Mental health of exhausted Covid doctors now a major concern
PUNE As challenges around Covid increase, doctors on Covid duty are under severe pressure. In the first wave, the doctors were overworked, but now they have to deal with saving lives as the health infrastructure is crumbling.
Tough decisions, death of patients, delay in treatment due to non-availability of ventilator beds and a shortage of medicines, are leaving doctors stressed, and emotionally and mentally vulnerable.
Dr Vijay Yadav, president of Maharashtra Association of Resident Doctors (Mard), who also treats at Sasssoon General Hospital, said that the doctors in the Covid ward are working day and night.
“There is no data available regarding mental health issues, but yes, doctors are mentally exhausted by because of heavy duties, and patients dying after which they have to inform relatives about the death. To add to this, there are few resources available. It’s been more than a year we are doing regular Covid duties without quarantine. PPE kits have become a uniform for us. After working in the PPE we are drenched in sweat and dehydrated both,” said Yadav.
“Also, seeing someone die in spite of every honest attempt to save their life is making us mentally exhausted. Many of our residents are working in the hospital even if their parents are Covid positive. Many of us have not gone home, as there’s a chance that we may spread it to family members,” said Dr Yadav.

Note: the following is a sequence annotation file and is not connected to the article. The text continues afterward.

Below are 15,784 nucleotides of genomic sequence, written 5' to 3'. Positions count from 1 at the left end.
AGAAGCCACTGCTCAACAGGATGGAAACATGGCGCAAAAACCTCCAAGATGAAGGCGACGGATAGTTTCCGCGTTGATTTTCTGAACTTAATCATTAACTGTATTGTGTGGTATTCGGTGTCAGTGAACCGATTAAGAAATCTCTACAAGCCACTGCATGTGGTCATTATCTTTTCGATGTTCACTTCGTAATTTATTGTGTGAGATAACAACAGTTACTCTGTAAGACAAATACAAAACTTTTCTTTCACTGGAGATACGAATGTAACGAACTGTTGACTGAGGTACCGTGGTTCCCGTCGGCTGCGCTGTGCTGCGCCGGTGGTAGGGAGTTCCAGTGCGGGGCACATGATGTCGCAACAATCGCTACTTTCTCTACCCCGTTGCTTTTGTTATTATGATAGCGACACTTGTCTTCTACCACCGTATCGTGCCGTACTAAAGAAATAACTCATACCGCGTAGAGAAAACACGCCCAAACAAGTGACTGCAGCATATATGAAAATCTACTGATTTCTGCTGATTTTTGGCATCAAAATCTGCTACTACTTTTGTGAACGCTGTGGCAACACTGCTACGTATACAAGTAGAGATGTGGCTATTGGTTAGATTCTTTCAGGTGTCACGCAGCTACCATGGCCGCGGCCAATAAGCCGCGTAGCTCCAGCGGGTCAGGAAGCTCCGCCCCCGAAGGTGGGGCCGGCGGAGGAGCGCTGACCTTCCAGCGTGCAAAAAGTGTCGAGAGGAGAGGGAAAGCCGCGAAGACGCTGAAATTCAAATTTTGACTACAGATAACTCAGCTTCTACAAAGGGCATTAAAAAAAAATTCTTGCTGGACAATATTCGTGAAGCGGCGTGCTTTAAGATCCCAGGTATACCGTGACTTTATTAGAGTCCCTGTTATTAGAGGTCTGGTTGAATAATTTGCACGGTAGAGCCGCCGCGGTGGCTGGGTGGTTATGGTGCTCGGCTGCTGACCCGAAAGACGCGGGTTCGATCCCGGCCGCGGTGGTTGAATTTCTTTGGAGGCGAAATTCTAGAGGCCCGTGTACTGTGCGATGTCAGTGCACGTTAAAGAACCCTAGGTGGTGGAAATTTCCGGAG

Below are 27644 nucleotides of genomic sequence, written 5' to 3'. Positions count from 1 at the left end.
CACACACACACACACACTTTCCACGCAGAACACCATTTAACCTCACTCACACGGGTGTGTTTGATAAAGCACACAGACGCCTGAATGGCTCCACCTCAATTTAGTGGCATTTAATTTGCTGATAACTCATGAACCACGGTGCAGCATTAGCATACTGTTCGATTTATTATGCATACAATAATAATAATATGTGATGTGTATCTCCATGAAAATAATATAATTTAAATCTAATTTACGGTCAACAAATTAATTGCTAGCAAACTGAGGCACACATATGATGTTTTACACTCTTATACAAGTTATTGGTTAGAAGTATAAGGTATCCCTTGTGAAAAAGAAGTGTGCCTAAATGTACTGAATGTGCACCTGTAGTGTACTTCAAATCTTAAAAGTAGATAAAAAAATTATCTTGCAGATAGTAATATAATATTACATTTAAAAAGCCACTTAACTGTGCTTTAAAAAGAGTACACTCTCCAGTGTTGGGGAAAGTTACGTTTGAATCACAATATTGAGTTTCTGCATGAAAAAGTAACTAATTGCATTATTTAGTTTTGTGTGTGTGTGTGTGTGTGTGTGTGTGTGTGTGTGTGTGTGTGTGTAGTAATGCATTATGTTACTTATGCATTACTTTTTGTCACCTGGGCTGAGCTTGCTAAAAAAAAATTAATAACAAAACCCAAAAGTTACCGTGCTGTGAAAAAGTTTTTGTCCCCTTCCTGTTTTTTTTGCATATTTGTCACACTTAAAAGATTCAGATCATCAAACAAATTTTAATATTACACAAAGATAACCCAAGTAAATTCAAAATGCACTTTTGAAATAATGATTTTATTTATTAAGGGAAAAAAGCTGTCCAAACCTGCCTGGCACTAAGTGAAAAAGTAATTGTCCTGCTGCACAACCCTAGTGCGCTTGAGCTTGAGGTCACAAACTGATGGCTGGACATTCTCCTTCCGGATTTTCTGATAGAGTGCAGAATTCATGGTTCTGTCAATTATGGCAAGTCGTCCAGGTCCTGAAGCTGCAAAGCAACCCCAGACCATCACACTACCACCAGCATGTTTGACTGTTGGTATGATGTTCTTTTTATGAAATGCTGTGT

A city-based psychiatrist, on the condition of anonymity, said that doctors working in the Covid ward have more chances of experiencing anxiety than other doctors.
“There is too much exhaustion and fatigue as they do not have a clear idea of when this pandemic may end. This is adding more stress,” said the psychiatrist.
A recent paper published in the Indian Journal of Social Psychiatric, states that 43.4 per cent of healthcare workers had at least one of the psychological symptoms of stress, anxiety, and depression. The research was done by the Department of Psychiatry at the YCM Hospital.
“Resident doctors and nurses had a higher
incidence of psychological symptoms. The presence of chronic illness was significantly associated with psychological symptoms. Increased use of avoidant coping strategies correlated with severe anxiety and depression,” the paper, published on March 31, 2021, stated.
Dr Ajit Mane, president of Mard, working at YCM Hospital, said, “Patients come late as they are refused ventilator beds at several hospitals due to non-availability. This causes their condition to deteriorate. In such conditions, no matter how hard doctors try, they are not able to save the patient. The authorities should have acted proactively when the cases were low. Today doctors are struggling on so many fronts.”